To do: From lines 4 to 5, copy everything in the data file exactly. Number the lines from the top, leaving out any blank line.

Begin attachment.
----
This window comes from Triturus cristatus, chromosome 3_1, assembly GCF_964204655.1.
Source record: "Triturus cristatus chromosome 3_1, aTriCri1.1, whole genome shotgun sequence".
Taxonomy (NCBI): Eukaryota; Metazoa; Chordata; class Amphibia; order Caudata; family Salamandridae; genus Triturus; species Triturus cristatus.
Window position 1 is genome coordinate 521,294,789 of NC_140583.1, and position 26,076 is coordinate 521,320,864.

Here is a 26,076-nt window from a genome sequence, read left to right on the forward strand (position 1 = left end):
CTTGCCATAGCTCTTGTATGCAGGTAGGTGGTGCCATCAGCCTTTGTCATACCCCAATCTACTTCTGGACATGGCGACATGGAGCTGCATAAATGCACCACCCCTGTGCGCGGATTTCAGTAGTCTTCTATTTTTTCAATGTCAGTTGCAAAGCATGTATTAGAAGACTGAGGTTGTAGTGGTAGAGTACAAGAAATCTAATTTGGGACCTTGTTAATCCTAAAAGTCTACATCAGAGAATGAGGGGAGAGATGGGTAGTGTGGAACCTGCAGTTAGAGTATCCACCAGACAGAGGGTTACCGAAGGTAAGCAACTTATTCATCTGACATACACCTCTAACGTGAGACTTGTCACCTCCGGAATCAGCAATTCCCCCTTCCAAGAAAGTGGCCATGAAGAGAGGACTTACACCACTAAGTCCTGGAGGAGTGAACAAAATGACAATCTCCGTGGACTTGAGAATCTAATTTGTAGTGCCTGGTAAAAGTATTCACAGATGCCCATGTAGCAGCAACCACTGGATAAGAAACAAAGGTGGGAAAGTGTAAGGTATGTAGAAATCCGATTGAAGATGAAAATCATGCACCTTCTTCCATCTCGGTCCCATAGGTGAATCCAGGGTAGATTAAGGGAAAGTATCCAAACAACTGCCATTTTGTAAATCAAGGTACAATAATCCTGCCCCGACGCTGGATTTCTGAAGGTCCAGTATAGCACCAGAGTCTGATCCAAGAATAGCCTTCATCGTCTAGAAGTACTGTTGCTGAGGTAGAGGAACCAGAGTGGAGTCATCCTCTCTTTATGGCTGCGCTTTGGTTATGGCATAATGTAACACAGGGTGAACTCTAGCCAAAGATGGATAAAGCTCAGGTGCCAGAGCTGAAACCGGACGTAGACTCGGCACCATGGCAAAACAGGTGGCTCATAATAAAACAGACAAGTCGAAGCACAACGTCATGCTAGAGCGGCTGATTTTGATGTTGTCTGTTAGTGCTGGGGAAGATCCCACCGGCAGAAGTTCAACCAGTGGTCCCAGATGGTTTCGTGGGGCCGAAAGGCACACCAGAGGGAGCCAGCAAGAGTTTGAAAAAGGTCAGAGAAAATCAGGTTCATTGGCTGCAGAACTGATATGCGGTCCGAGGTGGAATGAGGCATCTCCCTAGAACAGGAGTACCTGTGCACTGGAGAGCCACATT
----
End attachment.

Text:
Window position 1 is genome coordinate 521,294,789 of NC_140583.1, and position 26,076 is coordinate 521,320,864.

Here is a 26,076-nt window from a genome sequence, read left to right on the forward strand (position 1 = left end):